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5 Ways to Avoid Sticker Shock When Selling Smart Home Technology

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2 Minute Read

12/06/2023

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As smart home technology gains sophistication and popularity, the demand for integrated solutions is growing. However, many homeowners face "sticker shock" due to the perceived high costs. To foster trust and transparency in client relationships, here are five effective strategies to navigate selling smart home technology without causing financial surprise and avoiding sticker shock. 

1.  Avoid Being the First Bidder 

Initiate conversations with potential clients about their expectations and budget constraints before providing a quote. Being the first to propose a number can lead to sticker shock, especially if clients are unaware of the value of the proposed smart home system. By gathering information first, you can tailor your proposal to their specific needs, softening the potential for sticker shock. Being the first integration company to throw out a number likely makes you the guinea pig that causes in sticker shock, especially if the client does not have the faintest idea of the value of the proposed smart home system. Instead, initiate a conversation about their needs, desires, and financial comfort, allowing you to tailor your proposal to their specific situation. The advantage of not being the first integrator to meet with the clients is that they have likely already been hit with a prospective cost figure so the potential for sticker shock from your proposal is softened. Of course, sometimes you cannot avoid being the first integrator to meet with the clients. Also, for smaller projects it might be beneficial to be the first to meet with the customers because the likelihood of there being a wide gap among proposals is lessened.  

 

2.  Float Ballpark Equipment Estimates

Instead of presenting a lump-sum figure, provide hints or ballpark estimates for individual components during the initial meeting. Discuss the approximate costs of items like high-quality speakers, projectors, smart thermostats, or security cameras to gauge the client’s reaction. This approach helps clients mentally prepare for the investment and fosters a realistic understanding of the overall project cost.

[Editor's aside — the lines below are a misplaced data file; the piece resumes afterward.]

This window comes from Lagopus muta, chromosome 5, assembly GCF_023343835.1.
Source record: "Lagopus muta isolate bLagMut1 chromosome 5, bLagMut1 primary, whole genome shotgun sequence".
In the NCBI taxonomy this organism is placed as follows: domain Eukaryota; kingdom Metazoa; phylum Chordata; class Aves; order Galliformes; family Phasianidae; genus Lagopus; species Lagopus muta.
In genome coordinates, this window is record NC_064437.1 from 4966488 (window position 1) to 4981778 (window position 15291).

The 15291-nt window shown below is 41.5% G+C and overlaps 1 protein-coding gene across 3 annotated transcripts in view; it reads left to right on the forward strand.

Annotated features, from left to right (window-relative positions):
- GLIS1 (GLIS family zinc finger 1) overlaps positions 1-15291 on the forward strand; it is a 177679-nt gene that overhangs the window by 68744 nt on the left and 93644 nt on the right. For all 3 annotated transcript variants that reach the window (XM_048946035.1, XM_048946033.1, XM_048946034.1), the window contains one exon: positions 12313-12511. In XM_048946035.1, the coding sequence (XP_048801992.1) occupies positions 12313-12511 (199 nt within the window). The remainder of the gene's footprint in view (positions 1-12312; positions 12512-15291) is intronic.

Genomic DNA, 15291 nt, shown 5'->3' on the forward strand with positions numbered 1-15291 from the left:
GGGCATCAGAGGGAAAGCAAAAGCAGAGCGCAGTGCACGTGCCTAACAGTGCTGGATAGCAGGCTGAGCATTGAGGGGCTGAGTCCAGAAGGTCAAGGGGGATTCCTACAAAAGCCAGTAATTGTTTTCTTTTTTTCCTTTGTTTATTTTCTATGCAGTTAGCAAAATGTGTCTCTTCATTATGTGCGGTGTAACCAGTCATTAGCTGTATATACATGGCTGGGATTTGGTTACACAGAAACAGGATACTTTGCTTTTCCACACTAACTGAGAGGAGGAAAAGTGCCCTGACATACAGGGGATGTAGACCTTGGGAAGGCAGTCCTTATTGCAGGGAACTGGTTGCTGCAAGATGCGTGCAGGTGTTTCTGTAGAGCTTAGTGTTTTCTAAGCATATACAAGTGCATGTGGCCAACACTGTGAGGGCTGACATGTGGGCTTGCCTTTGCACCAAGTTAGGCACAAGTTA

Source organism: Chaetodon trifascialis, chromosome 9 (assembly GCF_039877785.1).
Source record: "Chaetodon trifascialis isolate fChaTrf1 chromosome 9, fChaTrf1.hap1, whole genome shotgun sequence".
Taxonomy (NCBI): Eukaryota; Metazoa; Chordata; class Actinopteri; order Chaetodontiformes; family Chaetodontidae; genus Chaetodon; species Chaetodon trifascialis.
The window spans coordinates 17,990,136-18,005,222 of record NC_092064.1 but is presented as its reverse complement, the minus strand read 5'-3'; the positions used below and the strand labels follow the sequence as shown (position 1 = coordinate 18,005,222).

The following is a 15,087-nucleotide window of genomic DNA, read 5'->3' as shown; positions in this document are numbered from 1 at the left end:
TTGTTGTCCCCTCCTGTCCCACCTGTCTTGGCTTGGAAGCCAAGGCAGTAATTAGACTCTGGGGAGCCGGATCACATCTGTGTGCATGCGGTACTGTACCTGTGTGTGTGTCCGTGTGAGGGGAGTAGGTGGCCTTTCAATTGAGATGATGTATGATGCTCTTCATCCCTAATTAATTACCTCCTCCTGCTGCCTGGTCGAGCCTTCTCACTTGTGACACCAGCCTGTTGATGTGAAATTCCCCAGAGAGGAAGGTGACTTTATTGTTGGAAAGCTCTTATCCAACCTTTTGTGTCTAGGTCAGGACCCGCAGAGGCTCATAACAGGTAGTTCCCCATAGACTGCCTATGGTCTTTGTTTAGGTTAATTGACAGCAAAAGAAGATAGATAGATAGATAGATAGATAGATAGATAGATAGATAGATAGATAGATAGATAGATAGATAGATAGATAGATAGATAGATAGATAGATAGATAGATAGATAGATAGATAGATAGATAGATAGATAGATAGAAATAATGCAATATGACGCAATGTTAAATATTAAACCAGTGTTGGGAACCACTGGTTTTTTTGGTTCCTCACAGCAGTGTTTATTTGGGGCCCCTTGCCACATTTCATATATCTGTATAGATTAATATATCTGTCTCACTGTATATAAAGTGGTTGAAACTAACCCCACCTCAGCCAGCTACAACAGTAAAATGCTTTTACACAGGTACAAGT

3.  Break Down the Project into Smaller Tasks 

Rather than presenting a single, intimidating figure, many integrators will break down the smart home project into smaller, manageable tasks, each with its own price point. They may even divide the project into different timeframes. This not only makes the project more digestible for the client but also allows them to prioritize aspects of the system based on their budget. By phasing the implementation, clients can decide which features are most important, reducing the risk of sticker shock while maintaining the integrity of the overall solution. Within D-Tools, integrators regularly will break down a project by system or even by room/area. It is not uncommon to see multiple proposals covering a single client’s location, which breaks up the cost into more bite-sized portions.  

 

4.  Discuss the Importance of System Design before Price 

Before delving into costs, emphasize the significance of a well-thought-out system design. Highlight the value of tailored solutions that meet the client's specific needs, ensuring they understand the thought and expertise behind the proposed smart home technology. By focusing on design first, clients are more likely to appreciate the investment and see the long-term benefits, mitigating potential sticker shock. D-Tools Cloud has a built-in design visualization tool that can assist with this effort, while D-Tools System Integrator (SI) can integrate complex drawings from Visio and AutoCAD into the proposal.  

 

5.  Be Transparent throughout the Sales Process 

Maintain transparency throughout the sales process to build trust with clients. Use a budget calculator during the system design phase, allowing clients to see pricing as they make selections. The Home Technology Association and the Home Technology Specialists of America buying group offer budget calculators for building systems. This interactive approach enables clients to make informed decisions based on preferences and financial considerations, reducing the likelihood of unpleasant surprises. 

 

By implementing these strategies, you can effectively navigate the challenges of selling smart home technology, ensuring a transparent and collaborative relationship with your clients while avoiding sticker shock.